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“At traditional colleges, they build it and hope somebody
comes. We essentially say, ‘If you buy it, we’ll build it,’” said Jim
Van Dyke.
Rio looks for accounts of 50 FTSE and larger, said Karen
Stigers, director of corporate and government programs.
Otherwise, she said, “It isn’t a win scenario for us, and it isn’t a
win scenario for them.”
Van Dyke, who says he joined Rio Salado 12 years ago as
the college’s first “salesperson” and went on to sign up the first
“client,” AmericaWest Airlines, is unashamed of using sales
terminology.
“It’s a very noble thing,” he said. “These are the people
whomake us grow. A student is a serf; a customer is a whole
different kind of thinking.”
The business lingo isn’t limited to the school’s external
relationships, as attested to by a license plate on the wall outside
Thor’s office. “RIOTQM” reads the plate, alluding to Rio’s
focus on Total QualityManagement, a business philosophy
devoted to perpetual improvement of an organization.
And, while most colleges never mention customer service,
Rio administrators decided two years ago that mere service
wasn’t enough. They hired a consultant to work on “customer
astonishment.”
Rio’s entrepreneurial spirit and reliance on business models
invite comparisons to the for-profit institution just across the
freeway. Inmany ways, Rio has more in common with the
University of Phoenix than it does with its sister community
colleges.
Both are geared for working adults and have significant
online enrollment. And both have national ambitions.
“They’re a competitor in some respects and a partner
in others,” said PamFelkins, director of operations for the
Phoenix campus of the University of Phoenix. “They’re an
institution that’s on the edge. They’re willing to go out and
explore things that the other community colleges either haven’t
been given the blessing to do or haven’t wanted to.”
Rio Salado’s public school price tag of just $41 a credit hour
for in-state students is highly competitive at the lower-division
level. As a result, many students transfer to the university for
their upper-division work.
“If anybody asks me where to go to get their (lower-
division) courses, I always recommend Rio Salado. It’s more
like the type of learning environment they will get here,” said
Felkins.
With an annual online enrollment of roughly 10,000
students and growing, Rio Salado is a national leader in online
instruction, particularly among community colleges. More
than 1,000 of the online students live outside Arizona. Of its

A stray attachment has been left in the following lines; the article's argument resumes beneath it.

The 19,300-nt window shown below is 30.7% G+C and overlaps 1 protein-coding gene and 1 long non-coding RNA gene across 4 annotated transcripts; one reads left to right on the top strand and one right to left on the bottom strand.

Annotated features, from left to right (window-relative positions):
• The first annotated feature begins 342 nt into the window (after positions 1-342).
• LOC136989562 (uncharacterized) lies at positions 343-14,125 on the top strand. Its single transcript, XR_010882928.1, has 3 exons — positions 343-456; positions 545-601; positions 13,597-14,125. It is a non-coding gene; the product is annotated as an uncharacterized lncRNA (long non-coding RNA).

300 distance learning courses, 200 are available on the Internet.
While today most colleges offer Internet courses, Rio’s
distance learning missionmeant that it jumped in earlier
thanmost. In 1996, Thor put the college’s 17 full-time faculty
members through “Internet boot camp,” and then asked each
to develop an online course for the fall.
Once known for hundreds of classroom sites dotted
around the county in shopping centers and public buildings,
Rio has shrunk back to just seven locations, even as out-of-
state enrollment grows.
A vehicle for growth is Anatomy and Physiology, a
course using a customized
commercial CD-ROMwith
on-screen dissections and
lab practicals. Rio officials
love to use the course for
demonstrations and student
testimonials.
Rio certainly has not
escaped criticism for having
the guts to do science labs
online, but John Arle, faculty
chair for the sciences, has a
ready retort: “Are you still
using a cat?” he quipped,
referring to the standard
practice for lab dissections.
“I’ve replaced a cat in a tray
with a human on a screen.
At least it’s the right species.”
That combination has
worked for student Matt
Zimmerman, a Florida
psychotherapist. “Not only
can you do dissection, but it
gives you computer graphics
of anatomical structures,”
said Zimmerman. “It can
rotate them, and do all sorts
of things you can’t do in an actual lab.”
To teach such courses, Rio relies almost exclusively on
part-time faculty—another feature it shares with the new for-
profit institutions. Adjuncts are particularly common at virtual
universities, where instruction is labor intensive.
“It’s the emerging model for online institutions,” said
Sally Johnstone, director of the Colorado-basedWestern
Cooperative for Educational Telecommunications.
“If you bring in someone at an assistant professor level…
you just won’t generate enoughmoney
to cover that salary,” noted Jerry Ice,
president of the International Center for
Distance Learning and provost atThomas
Edison State College, a New Jersey
distance institution that employs no full-
time professors.
Though the use of part-timers is
rising everywhere, Rio has taken the
principle further thanmost. This year, the
school employs 600 adjunct instructors
and just 21 full-time instructors. The
full-timers teach very few courses,
instead serving as department chairs—
supervising part-timers and overseeing
academic programs.
Since its founding, Rio Salado
intended to have a small number of full-
time faculty. That enables the college to keep costs down, and
keeps it nimble.
“If you have a large group of full-time faculty, you can’t
move as fast,” said Dean of Instruction Carol Scarafiotti. “With
Jim Van Dyke, dean of applied programs at Rio
Salado, believes students should be treated like
“customers,” not “serfs.”
While most colleges
never mention
customer service, Rio
administrators decided
that mere service
wasn’t enough. They
hired a consultant to
work on “customer
astonishment.”